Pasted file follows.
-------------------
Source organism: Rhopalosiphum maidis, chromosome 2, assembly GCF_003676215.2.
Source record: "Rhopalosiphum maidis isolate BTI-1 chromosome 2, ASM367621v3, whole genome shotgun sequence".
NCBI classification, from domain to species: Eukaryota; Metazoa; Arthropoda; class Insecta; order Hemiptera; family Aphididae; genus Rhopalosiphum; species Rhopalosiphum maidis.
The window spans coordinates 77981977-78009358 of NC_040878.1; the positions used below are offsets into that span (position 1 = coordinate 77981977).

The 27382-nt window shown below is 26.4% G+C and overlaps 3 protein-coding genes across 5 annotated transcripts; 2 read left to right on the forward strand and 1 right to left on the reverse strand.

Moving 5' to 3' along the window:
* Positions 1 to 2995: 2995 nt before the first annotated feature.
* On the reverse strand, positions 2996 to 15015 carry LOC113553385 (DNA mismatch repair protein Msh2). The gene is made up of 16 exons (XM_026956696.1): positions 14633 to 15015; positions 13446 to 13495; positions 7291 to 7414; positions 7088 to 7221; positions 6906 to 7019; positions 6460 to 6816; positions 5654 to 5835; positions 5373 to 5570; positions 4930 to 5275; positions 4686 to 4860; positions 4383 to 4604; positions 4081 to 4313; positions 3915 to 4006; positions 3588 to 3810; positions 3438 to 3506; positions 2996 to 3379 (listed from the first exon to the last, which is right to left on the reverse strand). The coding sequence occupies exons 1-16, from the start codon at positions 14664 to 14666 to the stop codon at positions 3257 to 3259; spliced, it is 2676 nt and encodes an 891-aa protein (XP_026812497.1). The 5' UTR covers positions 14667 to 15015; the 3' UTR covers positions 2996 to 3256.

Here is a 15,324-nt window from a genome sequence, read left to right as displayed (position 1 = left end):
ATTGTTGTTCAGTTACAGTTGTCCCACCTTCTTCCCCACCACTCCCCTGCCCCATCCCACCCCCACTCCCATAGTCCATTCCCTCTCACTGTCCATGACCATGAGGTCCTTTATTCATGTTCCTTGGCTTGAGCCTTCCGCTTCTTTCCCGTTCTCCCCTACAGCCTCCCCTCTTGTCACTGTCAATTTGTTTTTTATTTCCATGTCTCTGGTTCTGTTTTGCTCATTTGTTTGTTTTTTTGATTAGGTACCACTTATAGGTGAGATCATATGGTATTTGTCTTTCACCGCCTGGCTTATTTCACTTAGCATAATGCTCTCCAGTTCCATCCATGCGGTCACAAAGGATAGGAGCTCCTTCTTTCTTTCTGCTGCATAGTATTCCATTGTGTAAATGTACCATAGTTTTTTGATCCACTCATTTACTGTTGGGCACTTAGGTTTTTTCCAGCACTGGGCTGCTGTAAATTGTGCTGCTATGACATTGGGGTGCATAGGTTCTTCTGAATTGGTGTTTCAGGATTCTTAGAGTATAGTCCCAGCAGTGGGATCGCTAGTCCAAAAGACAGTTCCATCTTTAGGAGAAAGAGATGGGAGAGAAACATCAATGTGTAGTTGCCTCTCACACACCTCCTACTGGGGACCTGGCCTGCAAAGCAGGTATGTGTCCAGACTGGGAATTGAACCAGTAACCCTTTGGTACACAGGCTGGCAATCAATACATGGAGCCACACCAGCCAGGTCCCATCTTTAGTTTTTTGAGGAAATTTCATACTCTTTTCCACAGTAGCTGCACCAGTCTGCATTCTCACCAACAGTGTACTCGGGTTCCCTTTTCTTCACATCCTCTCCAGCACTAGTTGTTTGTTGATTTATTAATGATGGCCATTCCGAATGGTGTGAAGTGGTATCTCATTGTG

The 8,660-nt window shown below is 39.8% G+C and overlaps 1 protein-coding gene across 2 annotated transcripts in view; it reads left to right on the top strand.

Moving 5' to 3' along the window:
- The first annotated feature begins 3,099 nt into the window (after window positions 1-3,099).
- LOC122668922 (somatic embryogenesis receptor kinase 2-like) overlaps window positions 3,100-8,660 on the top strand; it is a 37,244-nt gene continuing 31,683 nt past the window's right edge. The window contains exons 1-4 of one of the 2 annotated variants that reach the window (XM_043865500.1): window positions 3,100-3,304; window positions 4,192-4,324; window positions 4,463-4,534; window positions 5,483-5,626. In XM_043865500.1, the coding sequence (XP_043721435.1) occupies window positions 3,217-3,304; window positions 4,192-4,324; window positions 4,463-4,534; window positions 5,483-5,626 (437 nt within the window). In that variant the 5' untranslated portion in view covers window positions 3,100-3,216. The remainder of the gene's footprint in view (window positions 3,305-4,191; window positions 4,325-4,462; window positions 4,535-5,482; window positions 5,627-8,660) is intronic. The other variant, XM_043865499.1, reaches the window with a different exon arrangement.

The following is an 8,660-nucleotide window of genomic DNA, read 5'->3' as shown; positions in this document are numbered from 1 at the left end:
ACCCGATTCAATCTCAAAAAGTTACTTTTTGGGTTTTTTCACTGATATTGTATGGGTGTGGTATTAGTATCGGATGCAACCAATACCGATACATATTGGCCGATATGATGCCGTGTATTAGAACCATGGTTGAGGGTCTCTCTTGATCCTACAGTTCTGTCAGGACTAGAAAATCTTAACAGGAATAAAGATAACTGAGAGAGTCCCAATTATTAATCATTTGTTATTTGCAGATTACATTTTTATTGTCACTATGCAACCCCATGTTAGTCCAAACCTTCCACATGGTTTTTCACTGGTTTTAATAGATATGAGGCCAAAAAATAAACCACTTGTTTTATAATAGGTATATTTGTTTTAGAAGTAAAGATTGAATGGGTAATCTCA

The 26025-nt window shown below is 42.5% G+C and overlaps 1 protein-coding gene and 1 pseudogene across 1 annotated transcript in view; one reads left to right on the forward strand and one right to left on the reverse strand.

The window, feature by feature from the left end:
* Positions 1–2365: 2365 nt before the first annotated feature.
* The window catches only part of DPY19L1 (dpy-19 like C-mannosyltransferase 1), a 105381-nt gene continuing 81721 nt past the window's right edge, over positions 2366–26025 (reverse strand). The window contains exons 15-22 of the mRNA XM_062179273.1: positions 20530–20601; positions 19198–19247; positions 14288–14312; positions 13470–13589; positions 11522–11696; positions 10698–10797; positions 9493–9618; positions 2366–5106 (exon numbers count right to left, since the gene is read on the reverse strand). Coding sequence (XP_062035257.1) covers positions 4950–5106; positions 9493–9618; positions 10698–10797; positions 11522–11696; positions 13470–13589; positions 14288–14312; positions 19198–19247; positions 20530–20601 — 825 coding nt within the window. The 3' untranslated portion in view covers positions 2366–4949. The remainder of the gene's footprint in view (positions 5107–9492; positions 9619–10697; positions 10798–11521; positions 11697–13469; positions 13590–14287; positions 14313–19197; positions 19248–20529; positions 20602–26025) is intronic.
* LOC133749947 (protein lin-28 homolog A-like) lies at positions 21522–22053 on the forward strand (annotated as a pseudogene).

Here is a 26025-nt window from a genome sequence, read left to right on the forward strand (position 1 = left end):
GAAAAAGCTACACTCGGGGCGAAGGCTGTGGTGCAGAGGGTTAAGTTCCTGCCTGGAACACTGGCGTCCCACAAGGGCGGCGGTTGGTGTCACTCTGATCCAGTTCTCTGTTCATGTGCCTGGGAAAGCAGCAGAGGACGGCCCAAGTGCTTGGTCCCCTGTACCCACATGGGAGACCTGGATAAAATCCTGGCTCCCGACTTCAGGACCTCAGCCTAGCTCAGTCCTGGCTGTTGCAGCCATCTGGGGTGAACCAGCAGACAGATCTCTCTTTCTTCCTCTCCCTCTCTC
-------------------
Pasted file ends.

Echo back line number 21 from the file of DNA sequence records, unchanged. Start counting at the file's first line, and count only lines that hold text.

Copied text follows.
* LOC133749947 (protein lin-28 homolog A-like) lies at positions 21522–22053 on the forward strand (annotated as a pseudogene).